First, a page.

Chinese hackers reportedly stole 614GB of sensitive undersea warfare data from US Navy contractor
Hackers linked to the Chinese government reportedly hacked into computers belonging to a US Navy contractor and pilfered over 600GB worth of sensitive information regarding undersea warfare. Anonymous officials speaking with The Washington Post said the stolen data included secret plans on a US project to build a supersonic anti-ship missile to be mounted on US submarines by 2020.
Officials said the hackers targeted an unnamed contractor who works for the Naval Undersea Warfare Center, a military organization that conducts “research, development, test and evaluation, engineering and fleet support center for submarines, autonomous underwater systems and offensive and defensive weapons systems associated with undersea warfare.”
The breaches reportedly took place in January and February and saw the theft of 614 gigabytes of data related to a project named Sea Dragon along with signals and sensor data, submarine radio room information, documents on electronic warfare and more.
The Washington Post described the data as highly sensitive. However, the information was stored on the contractor's unclassified network. The officials said the aggregated material can be deemed classified. Although more information was stolen in the breach, the Post has not reported about it to avoid harming national security.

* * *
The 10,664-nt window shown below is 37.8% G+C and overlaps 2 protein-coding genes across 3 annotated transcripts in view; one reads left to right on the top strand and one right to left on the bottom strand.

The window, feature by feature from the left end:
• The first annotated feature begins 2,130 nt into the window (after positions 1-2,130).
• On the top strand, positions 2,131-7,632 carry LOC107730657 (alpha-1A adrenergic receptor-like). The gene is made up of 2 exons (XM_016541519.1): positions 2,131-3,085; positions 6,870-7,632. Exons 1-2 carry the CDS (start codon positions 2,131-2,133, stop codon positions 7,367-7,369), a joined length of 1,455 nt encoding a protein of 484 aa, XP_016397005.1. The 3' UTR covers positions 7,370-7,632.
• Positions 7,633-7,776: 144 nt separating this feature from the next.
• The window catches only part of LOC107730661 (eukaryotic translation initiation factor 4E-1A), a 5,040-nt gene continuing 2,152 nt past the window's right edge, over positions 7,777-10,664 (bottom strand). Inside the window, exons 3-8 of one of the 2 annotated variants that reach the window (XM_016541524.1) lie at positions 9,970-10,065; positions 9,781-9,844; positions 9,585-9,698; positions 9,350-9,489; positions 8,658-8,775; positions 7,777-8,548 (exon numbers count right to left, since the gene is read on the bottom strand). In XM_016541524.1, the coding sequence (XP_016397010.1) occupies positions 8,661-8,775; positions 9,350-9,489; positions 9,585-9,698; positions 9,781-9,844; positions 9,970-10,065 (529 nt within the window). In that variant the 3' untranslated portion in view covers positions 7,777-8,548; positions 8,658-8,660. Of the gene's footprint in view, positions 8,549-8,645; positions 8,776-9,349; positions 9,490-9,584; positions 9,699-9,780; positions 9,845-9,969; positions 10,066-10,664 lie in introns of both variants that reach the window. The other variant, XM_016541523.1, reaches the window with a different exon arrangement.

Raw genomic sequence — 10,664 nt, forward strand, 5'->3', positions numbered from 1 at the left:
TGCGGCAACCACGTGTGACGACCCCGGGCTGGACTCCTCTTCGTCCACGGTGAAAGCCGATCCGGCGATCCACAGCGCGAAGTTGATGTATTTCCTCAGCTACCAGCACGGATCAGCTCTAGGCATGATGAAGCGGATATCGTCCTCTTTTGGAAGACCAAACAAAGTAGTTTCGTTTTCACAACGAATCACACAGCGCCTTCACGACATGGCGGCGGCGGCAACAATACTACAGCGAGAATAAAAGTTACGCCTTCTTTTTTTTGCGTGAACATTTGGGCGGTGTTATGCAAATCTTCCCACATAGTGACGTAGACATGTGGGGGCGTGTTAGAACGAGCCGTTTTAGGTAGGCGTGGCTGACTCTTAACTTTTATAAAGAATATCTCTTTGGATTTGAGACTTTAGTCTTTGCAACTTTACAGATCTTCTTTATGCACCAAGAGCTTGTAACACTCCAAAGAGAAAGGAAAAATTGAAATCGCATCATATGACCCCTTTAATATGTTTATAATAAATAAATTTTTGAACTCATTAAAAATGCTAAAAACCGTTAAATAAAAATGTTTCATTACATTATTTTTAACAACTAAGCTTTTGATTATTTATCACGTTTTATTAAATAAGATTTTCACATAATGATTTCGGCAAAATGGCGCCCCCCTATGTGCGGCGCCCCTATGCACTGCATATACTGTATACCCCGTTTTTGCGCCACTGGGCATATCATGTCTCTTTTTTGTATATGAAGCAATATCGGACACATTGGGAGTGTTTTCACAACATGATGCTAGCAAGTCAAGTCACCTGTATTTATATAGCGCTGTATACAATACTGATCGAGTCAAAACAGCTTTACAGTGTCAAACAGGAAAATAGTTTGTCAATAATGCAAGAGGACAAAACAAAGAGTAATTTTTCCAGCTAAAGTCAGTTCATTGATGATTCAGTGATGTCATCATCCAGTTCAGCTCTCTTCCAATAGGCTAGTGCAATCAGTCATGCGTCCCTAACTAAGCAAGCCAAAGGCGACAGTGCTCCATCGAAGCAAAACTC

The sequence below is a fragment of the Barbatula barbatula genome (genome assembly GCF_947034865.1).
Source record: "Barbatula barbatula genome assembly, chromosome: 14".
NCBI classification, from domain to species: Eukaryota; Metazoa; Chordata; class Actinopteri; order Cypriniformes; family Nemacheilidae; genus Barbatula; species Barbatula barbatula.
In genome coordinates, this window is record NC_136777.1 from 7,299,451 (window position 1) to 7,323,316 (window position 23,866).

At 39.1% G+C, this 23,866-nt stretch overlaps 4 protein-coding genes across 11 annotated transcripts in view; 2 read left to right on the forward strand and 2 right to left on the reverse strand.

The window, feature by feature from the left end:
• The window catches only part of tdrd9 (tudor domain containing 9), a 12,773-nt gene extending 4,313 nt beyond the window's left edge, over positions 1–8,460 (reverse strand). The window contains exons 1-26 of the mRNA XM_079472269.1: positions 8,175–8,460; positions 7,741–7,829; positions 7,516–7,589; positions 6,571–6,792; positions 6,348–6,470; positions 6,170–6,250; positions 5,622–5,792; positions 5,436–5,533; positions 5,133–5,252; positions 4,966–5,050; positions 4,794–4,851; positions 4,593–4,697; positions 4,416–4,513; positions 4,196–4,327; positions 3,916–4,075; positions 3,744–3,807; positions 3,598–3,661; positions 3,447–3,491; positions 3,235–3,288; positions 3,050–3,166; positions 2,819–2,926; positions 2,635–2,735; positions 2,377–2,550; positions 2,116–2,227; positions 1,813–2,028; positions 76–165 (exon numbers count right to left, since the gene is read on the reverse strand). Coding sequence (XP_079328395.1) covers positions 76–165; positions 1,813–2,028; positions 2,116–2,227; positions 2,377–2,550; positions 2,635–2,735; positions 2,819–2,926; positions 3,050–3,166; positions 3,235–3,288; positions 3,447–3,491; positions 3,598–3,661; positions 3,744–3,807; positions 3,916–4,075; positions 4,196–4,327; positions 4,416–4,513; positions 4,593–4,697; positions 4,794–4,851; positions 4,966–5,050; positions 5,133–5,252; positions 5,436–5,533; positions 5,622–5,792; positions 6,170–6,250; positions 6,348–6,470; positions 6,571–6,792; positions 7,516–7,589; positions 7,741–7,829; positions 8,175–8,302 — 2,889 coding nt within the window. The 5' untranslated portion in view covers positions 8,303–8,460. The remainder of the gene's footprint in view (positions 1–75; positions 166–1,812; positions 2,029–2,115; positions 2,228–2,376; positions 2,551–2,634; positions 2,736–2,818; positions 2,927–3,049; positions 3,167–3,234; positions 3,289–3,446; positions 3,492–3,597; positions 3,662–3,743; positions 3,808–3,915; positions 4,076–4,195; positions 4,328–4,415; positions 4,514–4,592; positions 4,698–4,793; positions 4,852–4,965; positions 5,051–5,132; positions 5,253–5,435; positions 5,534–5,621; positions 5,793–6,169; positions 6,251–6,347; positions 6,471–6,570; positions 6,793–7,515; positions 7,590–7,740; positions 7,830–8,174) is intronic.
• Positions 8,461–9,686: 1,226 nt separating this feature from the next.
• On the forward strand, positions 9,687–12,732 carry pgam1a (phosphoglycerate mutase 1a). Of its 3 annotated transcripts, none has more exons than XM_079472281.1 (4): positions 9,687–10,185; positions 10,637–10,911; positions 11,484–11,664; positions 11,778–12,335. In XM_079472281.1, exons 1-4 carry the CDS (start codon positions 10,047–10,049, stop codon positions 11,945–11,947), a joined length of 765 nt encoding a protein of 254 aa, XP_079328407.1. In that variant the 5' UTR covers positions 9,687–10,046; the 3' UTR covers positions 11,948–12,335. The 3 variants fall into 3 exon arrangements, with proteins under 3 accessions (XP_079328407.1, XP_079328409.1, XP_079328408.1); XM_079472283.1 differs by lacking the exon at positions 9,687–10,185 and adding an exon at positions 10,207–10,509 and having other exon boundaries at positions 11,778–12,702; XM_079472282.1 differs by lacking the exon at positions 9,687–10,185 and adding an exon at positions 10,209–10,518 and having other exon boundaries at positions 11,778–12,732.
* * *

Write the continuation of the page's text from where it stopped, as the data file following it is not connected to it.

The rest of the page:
The US Navy, assisted by the FBI, are currently investigating the breaches.
“Per federal regulations, there are measures in place that require companies to notify the government when a ‘cyber incident’ has occurred that has actual or potential adverse effects on their networks that contain controlled unclassified information," the US Navy told Reuters. "It would be inappropriate to discuss further details at this time."
The Chinese Embassy has reportedly denied having any knowledge of the incident, noting that the Chinese government “staunchly upholds cyber security, firmly opposes and combats all forms of cyber attacks in accordance with law.”
The incident comes despite the landmark 2015 cyber agreement between then-President Barack Obama and Chinese President Xi Ping in which they agreed their governments would stop support of cyber theft of intellectual property, corporate secrets or business information. It also comes among tense trade negotiations between the US and China.